I had the same thing happen 300 miles West of Senegal a few years back. Was rather a famous megayacht (power) whose name escapes me just now but begins with "L". If I can remember or be prompted I may be able to find the photo I took of the AIS at that time. Idiot a the helm was likely watching a movie with headphones on. I hailed and hailed him and finally got an answer when he was 50 meters away abeam, but would have been on top of me had I not already taken avoiding action.

The incident in this case is worse not only because of the outcome, but because the waters around St. Barths are very crowded with leisure boats, fishers, and fast ferrys. No excuse possible.

Given that "What Else?" was en route St. Barths to St. Martin (a VERY busy route, and a short one!) and that Partaga is canary yellow… this amounts to criminal negligence without any doubt in my view.
__________________
‘Structural engineering is the art of modeling materials we do not wholly understand into shapes we cannot precisely analyse as to withstand forces we cannot properly assess in such a way that the public at large has no reason to suspect the extent of our ignorance.’
Muckle Flugga is offline   Reply With Quote
Old 09-12-2015, 23:14   #42
Registered User
 
Muckle Flugga's Avatar

Join Date: Apr 2008
Location: Aboard the Ocean wave
Boat: 55' sloop.
Posts: 1,426
Re: Accident report

For those talking power vs. sail, it should be noted that of the 58 year old French skipper of "What Else?" the report states:

"Il pratique régulièrement la navigation à la voile."

Meaning he is a habitual sailor of sailboats.
__________________
‘Structural engineering is the art of modeling materials we do not wholly understand into shapes we cannot precisely analyse as to withstand forces we cannot properly assess in such a way that the public at large has no reason to suspect the extent of our ignorance.’
Muckle Flugga is offline   Reply With Quote
Old 09-12-2015, 23:27   #43
Registered User
 
Muckle Flugga's Avatar

Join Date: Apr 2008
Location: Aboard the Ocean wave
Boat: 55' sloop.
Posts: 1,426
Re: Accident report

Extraordinarily, in section 4.2.1 it is made clear that the superyacht "What Else?", travelling at 19.5 knots in a busy waterway, was not equipped with AIS! "Pastaga" was, but it is unclear whether it was turned on. In any case it would have been useless in this situation. I am very surprised that such a fast, expensive, modern yacht did not have AIS! All the more reason for the Mark I Eyeball to have been in constant use, preferably with binocular aid and bearing compass.
__________________
‘Structural engineering is the art of modeling materials we do not wholly understand into shapes we cannot precisely analyse as to withstand forces we cannot properly assess in such a way that the public at large has no reason to suspect the extent of our ignorance.’
Muckle Flugga is offline   Reply With Quote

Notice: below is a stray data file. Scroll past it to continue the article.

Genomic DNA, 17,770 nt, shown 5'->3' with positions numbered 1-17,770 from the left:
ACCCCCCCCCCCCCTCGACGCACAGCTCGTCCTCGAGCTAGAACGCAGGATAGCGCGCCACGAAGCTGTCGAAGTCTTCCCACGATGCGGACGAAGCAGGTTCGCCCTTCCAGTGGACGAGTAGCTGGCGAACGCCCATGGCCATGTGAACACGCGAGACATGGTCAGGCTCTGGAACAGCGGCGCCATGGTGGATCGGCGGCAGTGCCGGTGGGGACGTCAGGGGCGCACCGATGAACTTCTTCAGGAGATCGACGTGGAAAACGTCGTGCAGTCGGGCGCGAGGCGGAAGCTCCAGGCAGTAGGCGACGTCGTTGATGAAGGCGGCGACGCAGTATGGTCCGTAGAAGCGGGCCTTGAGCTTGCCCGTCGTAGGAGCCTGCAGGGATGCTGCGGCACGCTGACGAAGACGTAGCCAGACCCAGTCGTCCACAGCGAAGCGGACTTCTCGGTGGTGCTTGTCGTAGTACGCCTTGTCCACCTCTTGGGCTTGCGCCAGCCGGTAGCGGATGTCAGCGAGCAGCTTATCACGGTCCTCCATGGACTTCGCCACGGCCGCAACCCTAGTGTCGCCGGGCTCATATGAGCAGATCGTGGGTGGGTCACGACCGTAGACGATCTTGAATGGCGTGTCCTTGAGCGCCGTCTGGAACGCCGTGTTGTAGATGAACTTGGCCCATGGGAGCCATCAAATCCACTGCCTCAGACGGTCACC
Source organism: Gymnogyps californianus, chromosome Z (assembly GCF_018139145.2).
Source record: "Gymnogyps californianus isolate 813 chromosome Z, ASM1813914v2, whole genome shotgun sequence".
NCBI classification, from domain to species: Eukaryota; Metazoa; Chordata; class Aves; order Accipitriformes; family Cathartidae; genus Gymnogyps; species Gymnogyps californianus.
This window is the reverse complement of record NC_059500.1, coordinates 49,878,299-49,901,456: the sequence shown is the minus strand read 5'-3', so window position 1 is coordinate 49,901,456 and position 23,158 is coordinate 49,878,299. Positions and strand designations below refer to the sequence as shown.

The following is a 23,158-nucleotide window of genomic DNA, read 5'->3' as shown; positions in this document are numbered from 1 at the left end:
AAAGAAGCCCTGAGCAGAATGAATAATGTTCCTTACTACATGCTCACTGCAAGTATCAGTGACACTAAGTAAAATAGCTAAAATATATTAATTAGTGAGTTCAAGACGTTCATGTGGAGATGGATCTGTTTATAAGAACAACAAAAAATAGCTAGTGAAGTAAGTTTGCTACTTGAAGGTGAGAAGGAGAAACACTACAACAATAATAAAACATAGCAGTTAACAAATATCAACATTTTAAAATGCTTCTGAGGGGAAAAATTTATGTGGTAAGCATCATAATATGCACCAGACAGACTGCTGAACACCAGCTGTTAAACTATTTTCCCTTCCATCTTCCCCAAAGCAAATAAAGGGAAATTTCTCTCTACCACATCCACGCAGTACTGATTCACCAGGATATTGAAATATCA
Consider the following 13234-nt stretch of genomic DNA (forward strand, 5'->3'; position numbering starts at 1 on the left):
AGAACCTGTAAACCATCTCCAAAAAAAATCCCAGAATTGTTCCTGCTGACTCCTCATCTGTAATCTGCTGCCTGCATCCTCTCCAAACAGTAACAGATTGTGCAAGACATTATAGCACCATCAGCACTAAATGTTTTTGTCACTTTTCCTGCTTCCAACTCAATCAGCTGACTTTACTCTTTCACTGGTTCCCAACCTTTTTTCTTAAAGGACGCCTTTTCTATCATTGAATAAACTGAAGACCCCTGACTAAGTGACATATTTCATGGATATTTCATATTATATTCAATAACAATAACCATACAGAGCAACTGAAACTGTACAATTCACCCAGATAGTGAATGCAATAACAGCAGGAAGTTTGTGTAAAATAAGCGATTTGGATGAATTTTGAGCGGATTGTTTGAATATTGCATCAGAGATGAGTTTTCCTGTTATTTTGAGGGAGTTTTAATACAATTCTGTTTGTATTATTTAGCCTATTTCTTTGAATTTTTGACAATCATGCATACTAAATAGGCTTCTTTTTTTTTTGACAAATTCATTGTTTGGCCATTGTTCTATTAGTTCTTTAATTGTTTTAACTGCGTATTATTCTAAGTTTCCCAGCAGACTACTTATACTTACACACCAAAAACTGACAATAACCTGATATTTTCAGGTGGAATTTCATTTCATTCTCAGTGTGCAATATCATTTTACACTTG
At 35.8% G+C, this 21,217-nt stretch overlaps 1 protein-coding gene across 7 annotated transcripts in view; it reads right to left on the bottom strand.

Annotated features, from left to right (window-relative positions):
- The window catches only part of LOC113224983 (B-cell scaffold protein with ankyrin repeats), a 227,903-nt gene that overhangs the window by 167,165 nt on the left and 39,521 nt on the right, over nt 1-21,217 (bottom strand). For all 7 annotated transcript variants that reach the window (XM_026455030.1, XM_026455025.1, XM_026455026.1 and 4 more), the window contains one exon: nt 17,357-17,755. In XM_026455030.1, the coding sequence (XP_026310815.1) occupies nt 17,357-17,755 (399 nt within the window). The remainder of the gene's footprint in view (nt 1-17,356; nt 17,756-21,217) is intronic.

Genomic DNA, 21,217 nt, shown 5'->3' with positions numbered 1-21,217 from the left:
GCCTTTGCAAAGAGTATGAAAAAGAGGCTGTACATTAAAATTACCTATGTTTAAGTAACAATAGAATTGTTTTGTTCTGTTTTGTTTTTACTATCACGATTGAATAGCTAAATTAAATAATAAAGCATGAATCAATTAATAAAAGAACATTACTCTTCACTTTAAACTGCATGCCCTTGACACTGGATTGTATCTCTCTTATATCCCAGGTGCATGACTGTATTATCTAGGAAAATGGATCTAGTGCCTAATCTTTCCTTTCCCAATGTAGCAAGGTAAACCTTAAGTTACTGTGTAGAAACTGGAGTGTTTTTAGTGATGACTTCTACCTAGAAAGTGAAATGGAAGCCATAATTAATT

Old 09-12-2015, 23:31   #44
Registered User
 
Muckle Flugga's Avatar

Join Date: Apr 2008
Location: Aboard the Ocean wave
Boat: 55' sloop.
Posts: 1,426
Re: Accident report

Perhaps even more remarkably, according to the report 4.2.2, the superyacht "What Else?" had no functional GPS unit aboard, and the skipper was navigating solely using his smartphone, which was velcroed to the control console!!!

__________________
‘Structural engineering is the art of modeling materials we do not wholly understand into shapes we cannot precisely analyse as to withstand forces we cannot properly assess in such a way that the public at large has no reason to suspect the extent of our ignorance.’
Muckle Flugga is offline   Reply With Quote
Old 10-12-2015, 13:39   #45
Moderator
 
JPA Cate's Avatar

Join Date: Nov 2011
Location: aboard, cruising in Australia
Boat: Sayer 46' Solent rig sloop
Posts: 10,666
Re: Accident report

Quote:
Originally Posted by Muckle Flugga View Post
Perhaps even more remarkably, according to the report 4.2.2, the superyacht "What Else?" had no functional GPS unit aboard, and the skipper was navigating solely using his smartphone, which was velcroed to the control console!!!

It would take courage to not sail, though. Your boss might fire you. I am not saying he shouldn't have said, "no, the boat's not properly prepared. I won't sail her. Make other arrangements for the passengers." Just saying that it might be a rare individual indeed with that level of professionalism. Mostly, I think professional mariners are viewed as eminently replaceable by their employers. Am I wrong?

Now, however, I think Pastaga's skipper might have a good legal claim if he wants to sue: wrongful death of his significant other, as well as loss of his boat. If he seeks legal advice, we may hear more of this incident.

Ann
__________________

__________________
Ann, with Jim, aboard US s/v Insatiable II, in Oz, very long term cruisers
JPA Cate is offline   Reply With Quote
Reply

Tags
accident

Thread Tools
Display Modes Rate This Thread
Rate This Thread:

Posting Rules
You may not post new threads
You may not post replies
You may not post attachments
You may not edit your posts

BB code is On
Smilies are On
[IMG] code is On
HTML code is Off
Trackbacks are Off
Pingbacks are Off
Refbacks are Off


Similar Threads
Thread Thread Starter Forum Replies Last Post
Report by MAIB on RIB Milly accident poiu General Sailing Forum 14 10-02-2014 07:56
Farallones Accident/Fatalities - Final Report Chuteman General Sailing Forum 35 22-09-2012 14:04
2009 USCG Annual Accident Report fishwife Health, Safety & Related Gear 1 26-08-2010 00:38
Queen of Oak Bay report in - Accident rsn48 Off Topic Forum 3 29-10-2006 22:59



Copyright 2002- Social Knowledge, LLC All Rights Reserved.

All times are GMT -7. The time now is 20:35.


Google+
Powered by vBulletin® Version 3.8.8 Beta 1
Copyright ©2000 - 2017, vBulletin Solutions, Inc.
Social Knowledge Networks
Powered by vBulletin® Version 3.8.8 Beta 1
Copyright ©2000 - 2017, vBulletin Solutions, Inc.

ShowCase vBulletin Plugins by Drive Thru Online, Inc.